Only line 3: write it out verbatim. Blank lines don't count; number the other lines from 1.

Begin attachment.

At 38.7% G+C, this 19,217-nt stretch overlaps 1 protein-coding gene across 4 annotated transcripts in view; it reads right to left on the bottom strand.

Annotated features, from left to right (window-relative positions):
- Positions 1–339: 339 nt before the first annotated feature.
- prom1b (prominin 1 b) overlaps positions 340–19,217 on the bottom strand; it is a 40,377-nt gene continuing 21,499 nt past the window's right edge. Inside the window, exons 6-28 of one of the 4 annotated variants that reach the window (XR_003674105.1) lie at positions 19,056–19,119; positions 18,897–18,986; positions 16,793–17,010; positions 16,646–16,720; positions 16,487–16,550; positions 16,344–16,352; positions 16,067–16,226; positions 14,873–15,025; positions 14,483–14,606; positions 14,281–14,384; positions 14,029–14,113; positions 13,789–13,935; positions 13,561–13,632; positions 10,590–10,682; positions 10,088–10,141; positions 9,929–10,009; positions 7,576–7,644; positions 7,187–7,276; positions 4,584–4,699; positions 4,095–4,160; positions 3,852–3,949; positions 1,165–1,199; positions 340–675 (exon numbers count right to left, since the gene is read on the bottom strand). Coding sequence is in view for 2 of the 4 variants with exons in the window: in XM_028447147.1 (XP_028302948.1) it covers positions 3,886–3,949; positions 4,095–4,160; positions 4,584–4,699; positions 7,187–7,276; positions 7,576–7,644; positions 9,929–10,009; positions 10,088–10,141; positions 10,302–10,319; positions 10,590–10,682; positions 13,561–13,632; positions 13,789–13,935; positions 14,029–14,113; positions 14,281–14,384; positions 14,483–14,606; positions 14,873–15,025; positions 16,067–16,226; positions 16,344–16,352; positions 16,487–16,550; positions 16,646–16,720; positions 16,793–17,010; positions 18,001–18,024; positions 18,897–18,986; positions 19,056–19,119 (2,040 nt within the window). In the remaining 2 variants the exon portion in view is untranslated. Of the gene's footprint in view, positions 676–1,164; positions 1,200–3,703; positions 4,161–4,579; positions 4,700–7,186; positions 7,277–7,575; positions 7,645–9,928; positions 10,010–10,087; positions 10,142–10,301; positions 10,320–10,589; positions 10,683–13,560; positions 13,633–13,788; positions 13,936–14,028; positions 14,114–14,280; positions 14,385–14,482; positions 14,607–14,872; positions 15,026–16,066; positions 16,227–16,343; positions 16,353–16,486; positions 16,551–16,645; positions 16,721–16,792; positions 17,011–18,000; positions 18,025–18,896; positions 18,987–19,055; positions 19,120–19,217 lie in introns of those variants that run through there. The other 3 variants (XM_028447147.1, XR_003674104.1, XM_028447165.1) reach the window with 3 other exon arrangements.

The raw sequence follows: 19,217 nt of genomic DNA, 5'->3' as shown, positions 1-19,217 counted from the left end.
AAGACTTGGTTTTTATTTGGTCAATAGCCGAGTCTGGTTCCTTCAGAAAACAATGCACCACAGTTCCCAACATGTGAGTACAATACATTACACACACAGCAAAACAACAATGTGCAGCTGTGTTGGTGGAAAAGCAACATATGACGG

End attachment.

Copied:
- Positions 1–339: 339 nt before the first annotated feature.